NEW YORK — Just about any way you slice it, 763 million customers is a huge potential pie.
On Sunday, Apple and China Mobile announced a deal to bring the iPhone to the Chinese carrier, the largest wireless network in the world.
An agreement with China Mobile could, at least initially, give Apple Inc. a big lift into the vast Chinese market, analysts say, increasing its worldwide sales. But the company will face many challenges in capturing the Chinese market.
While Apple’s smartphones are dominant in the United States and a major player in Europe, the company has struggled to gain much traction in China, where phones using Google’s Android operating system dominate for several reasons, particularly price.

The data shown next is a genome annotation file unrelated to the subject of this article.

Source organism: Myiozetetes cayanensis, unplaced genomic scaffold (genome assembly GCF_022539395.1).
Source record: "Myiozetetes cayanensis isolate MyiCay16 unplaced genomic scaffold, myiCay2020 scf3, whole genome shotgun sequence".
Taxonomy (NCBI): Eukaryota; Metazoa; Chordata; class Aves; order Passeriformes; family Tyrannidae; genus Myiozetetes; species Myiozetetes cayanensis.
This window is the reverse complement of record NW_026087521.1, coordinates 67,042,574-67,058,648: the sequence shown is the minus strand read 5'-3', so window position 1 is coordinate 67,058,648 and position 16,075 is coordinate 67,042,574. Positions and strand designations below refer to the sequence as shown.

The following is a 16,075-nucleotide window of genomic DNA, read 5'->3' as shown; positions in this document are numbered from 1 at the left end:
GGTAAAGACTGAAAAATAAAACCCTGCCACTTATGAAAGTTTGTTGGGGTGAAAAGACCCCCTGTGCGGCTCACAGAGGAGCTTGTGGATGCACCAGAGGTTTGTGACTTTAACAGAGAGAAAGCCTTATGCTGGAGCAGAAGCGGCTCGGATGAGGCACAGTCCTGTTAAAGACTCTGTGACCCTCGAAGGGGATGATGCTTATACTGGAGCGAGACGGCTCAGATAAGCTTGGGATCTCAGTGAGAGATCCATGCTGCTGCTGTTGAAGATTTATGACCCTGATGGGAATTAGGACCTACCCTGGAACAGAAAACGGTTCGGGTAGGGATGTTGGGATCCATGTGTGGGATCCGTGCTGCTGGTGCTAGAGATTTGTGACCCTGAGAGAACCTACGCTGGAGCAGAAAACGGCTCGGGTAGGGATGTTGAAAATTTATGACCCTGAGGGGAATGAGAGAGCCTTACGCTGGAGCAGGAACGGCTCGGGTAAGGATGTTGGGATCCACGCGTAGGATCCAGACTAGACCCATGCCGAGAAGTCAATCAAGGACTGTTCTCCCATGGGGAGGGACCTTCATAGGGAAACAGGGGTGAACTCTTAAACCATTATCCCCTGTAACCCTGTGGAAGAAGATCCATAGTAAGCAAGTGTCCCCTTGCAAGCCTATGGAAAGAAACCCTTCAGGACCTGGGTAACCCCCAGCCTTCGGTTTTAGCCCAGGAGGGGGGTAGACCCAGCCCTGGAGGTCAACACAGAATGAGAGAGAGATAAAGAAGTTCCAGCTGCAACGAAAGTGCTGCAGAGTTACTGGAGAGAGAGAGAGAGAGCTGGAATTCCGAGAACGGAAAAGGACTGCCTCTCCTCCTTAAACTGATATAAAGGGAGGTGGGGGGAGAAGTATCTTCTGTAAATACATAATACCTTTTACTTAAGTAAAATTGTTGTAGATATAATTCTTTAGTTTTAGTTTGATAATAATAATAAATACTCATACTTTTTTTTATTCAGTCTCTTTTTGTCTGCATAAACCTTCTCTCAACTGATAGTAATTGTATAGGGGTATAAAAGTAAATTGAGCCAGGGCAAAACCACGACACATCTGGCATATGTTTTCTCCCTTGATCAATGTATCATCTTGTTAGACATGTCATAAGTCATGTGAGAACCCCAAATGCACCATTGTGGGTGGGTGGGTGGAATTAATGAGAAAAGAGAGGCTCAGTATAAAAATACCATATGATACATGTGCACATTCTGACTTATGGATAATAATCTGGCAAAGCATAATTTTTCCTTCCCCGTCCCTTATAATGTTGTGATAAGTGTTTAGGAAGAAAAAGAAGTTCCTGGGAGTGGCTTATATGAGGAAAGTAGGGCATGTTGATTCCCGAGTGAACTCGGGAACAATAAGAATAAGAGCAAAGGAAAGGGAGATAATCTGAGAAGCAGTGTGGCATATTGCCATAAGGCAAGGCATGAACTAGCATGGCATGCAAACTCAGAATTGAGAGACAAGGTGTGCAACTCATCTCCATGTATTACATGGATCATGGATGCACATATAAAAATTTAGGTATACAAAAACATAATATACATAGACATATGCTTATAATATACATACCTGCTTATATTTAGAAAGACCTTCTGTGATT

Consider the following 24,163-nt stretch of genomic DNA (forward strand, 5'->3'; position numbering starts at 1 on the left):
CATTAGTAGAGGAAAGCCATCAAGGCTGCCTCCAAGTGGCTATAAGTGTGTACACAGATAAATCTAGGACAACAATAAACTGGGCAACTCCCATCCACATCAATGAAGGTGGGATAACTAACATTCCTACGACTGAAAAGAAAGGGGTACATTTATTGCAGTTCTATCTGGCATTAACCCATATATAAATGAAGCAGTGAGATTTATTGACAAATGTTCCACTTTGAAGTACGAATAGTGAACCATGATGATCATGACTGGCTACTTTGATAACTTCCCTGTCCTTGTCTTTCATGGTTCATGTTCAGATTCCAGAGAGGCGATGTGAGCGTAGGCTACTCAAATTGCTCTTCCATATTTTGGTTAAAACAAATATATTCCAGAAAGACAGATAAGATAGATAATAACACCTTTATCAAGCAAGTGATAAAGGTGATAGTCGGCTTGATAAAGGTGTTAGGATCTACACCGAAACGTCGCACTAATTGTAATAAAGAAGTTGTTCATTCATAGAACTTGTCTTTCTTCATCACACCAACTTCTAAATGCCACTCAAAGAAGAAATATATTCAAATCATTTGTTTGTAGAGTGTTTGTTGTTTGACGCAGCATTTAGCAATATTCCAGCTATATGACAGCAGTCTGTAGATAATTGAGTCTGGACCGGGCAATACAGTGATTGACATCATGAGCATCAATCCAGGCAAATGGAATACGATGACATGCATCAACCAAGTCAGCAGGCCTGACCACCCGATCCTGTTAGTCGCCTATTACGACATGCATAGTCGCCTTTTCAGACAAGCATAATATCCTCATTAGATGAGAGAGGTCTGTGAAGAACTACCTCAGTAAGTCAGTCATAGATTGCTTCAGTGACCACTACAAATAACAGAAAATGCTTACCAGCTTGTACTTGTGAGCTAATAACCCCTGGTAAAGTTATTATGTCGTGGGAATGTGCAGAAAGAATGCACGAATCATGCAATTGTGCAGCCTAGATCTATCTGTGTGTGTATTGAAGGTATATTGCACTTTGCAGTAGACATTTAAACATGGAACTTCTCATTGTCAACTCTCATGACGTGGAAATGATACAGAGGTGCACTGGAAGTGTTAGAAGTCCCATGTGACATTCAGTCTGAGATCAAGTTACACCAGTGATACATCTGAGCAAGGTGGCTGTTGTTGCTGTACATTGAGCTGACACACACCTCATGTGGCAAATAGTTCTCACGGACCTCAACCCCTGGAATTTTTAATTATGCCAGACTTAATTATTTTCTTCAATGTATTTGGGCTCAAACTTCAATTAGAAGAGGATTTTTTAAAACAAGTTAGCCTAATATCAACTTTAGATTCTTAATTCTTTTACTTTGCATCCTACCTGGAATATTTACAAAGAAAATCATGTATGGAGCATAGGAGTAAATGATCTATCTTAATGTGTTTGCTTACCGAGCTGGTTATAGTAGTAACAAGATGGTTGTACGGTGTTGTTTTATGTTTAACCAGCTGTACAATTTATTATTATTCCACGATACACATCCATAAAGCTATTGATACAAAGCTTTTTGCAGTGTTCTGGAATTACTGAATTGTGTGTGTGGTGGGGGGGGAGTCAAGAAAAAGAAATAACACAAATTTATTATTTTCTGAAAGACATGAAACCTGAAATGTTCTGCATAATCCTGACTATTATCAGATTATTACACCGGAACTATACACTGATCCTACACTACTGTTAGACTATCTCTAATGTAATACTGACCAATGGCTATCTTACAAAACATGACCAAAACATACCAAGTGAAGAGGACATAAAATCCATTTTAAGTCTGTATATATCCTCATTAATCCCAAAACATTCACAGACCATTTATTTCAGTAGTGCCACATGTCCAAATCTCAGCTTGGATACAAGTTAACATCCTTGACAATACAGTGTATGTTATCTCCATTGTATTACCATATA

In China, some smartphone makers, like Huawei, Coolpad, and ZTE, offer Android phones for less than $100, while Apple lists the iPhone 5C at $739, and the 5S at $871.
Apple is the number five smartphone player in the country, behind Samsung and the Chinese handset makers Huawei, Lenovo, and Yulong.
The slow sales of the iPhone in China are reflected in the overall shrinkage of the company’s share of the global smartphone market — to 12.1 percent in the third quarter, down from 14.3 percent in the same period a year ago, according to the market research firm Gartner.
Still, analysts were optimistic Apple would sell a lot of phones through China Mobile, though they offer wide-ranging estimates. William V. Power, an analyst for Robert W. Baird, said Apple could sell as many as 30 million more iPhones in 2014, while Toni Sacconaghi, an analyst for Sanford C. Bernstein research, offered a more conservative estimate of 15 million. Apple sold about 23 million iPhones in China over the last year, Sacconaghi said.